racheld said...

Oh, Y'all---you've brought to mind the most remembered songs of "my" era of Country Music. I DO think that our Country Balladeers are the true poets of our time. The REAL ones, with the life and the love and the loss to back up their words.

Some REAL buckle-polishers, there, and I could go dancing THIS MINUTE!

And VAL---welcome!!! I'm so glad you could make your site GEE HAW with this site, so you could comment. I'm so glad to hear from you.

Kim Shook said...

This is exactly the post that I want to show to people who make fun of country music. Is there a LOT of crap country lyrics? Sure, just like there's lots of crap poetry and jazz and classical music. Does that take away from the beauty in the stuff that ISN'T crap. Of course not!

LV said...

I love and enjoy good country music. One of my favorite is Kris Kristoferson's Sunday Morning Coming Down. Also, George Jones, I stopped Loving Her Today. We used to attend the Grand Ole Opry often and what a joy it was. Today's artist, I like Carrie Underwood.

Jeanne said...

Hi Rachel we have been in and out all day and we celebrated our anniversary with dinner and a play. A wonderful date night. smile.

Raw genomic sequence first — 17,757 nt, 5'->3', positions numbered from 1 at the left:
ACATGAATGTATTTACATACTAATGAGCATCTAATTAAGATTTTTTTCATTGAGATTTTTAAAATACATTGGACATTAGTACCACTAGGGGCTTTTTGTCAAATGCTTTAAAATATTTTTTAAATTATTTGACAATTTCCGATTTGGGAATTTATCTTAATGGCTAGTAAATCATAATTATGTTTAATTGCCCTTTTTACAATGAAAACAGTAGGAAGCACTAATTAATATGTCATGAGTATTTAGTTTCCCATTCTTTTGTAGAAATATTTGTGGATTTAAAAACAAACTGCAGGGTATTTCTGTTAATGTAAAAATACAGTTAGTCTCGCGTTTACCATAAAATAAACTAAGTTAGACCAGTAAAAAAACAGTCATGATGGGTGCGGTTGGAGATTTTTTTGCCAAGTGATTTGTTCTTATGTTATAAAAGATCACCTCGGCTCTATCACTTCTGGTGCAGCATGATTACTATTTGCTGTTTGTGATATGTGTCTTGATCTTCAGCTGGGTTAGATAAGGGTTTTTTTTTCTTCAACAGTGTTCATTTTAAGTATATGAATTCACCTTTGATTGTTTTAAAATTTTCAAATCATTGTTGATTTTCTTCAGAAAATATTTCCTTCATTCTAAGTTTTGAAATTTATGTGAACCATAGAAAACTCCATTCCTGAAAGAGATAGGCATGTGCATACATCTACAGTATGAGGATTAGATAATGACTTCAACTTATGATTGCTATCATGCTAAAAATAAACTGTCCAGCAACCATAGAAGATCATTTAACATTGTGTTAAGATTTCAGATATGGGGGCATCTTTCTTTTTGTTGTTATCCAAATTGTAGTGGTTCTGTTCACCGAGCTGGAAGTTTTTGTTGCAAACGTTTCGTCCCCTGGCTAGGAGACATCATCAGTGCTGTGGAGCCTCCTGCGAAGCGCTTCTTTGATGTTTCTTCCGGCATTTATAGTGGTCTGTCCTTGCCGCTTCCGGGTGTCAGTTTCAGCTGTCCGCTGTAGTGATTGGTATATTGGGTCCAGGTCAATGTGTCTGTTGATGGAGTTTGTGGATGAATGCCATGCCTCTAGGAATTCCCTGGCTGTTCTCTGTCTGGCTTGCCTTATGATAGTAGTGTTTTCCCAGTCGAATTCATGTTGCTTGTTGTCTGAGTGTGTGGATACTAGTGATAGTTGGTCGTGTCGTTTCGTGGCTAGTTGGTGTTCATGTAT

I too love country music. I swear, when I listen to the stories those country songs tell, I start crying. HA!. When people say they dislike country music, they have never really listened to the words.
I love your post today. I also enjoyed the comments.

Thank you for your sweet comment about my aunt. She is my mom's youngest sister and we do love her dearly. My mom, no longer with us, always had a special love for Aunt Shirley.

Have a wonderful Sunday.
Hugs, Jeanne

Cape Coop said...

I love this song ala Billie Holiday
It cost me a lot
But there's one thing that I've got
It's my man
It's my man
Cold or wet
Tired, you bet
All of this I'll soon forget
With my man
He's not much on looks
He's no hero out of books
But I love him
Yes, I love him
Two or three girls
Has he
That he likes as well as me
But I love him
I don't know why I should
He isn't true
He beats me, too
What can I do?
Oh, my man, I love him so
He'll never know
All my life is just despair
But I don't care
When he takes me in his arms
The world is bright
All right
What's the difference if I say
I'll go away
When I know I'll come back
On my knees someday
For whatever my man is
I'm his forevermore...

Cape Coop said...

Waylon, Johnny and Willie... I adore them.

Wsprsweetly Of Cottages said...

I woke in the morning to music. I heard it all day long where there was a radio..I was raised on it and now play it on the piano every chance I get. My kids play the guitar...I miss my Granddaddy something terrible right now!